Still, we have to ask: why does menstrual blood make a woman impure. Furthermore, if ritual immersion is indeed an expression of the sanctity of marital life, why is it an obligation of the woman but not the man? In order to an answer these questions, we must understand the essence of holiness. In Judaism, ritual impurity is linked to death. A corpse is considered “avi avot hatuma,” meaning the primary source of defilement, and any other source of impurity is associated with death or lessening of life. Holiness, on the other hand, is associated with life, and anything that increases life and vitality is holy.

Every month, a woman’s body bears the potential to create new life, and menstrual blood is an expression of that opportunity being missed, of an egg going unfertilized, of a month devoid of new life. Nidda impurity does not stem from a primitive taboo, from fear, but from the recognition that menstruation is an expression of a lessening of life. This is evidenced in the fact that after childbirth there is a period when the blood that comes out of the womb does not defile the woman; rather, because it is an expression of the creation of life, not its lessening, it is called “the blood of purification” (Lev. 12:4–5).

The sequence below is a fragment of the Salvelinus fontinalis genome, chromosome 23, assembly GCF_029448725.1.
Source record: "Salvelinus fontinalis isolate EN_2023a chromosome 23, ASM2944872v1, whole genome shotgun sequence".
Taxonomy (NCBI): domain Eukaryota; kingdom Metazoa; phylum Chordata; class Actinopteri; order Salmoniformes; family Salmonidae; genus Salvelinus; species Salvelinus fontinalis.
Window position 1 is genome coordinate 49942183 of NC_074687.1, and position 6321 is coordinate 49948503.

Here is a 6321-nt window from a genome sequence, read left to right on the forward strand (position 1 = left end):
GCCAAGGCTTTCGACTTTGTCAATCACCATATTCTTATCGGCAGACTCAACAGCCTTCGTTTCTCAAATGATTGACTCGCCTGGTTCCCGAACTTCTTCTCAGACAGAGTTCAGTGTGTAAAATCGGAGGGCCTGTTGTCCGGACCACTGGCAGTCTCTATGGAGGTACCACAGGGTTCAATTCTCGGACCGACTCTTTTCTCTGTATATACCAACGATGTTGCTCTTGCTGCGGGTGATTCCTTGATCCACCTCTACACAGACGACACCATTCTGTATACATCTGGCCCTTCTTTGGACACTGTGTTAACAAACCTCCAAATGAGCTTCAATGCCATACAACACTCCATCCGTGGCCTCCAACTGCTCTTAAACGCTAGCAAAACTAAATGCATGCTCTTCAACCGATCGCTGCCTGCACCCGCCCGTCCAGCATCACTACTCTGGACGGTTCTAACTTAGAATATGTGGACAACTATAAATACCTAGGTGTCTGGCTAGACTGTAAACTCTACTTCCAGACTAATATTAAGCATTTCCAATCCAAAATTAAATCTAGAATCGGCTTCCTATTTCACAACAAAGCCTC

Purity and impurity stand in opposition to each other, which is why places that are suffused with holiness require extreme caution as to ritual impurity. The idea that menstrual blood causes impurity is linked to the assumption that, during the rest of the month, the life-creating process within the woman’s body is holy.

A Cycle of Light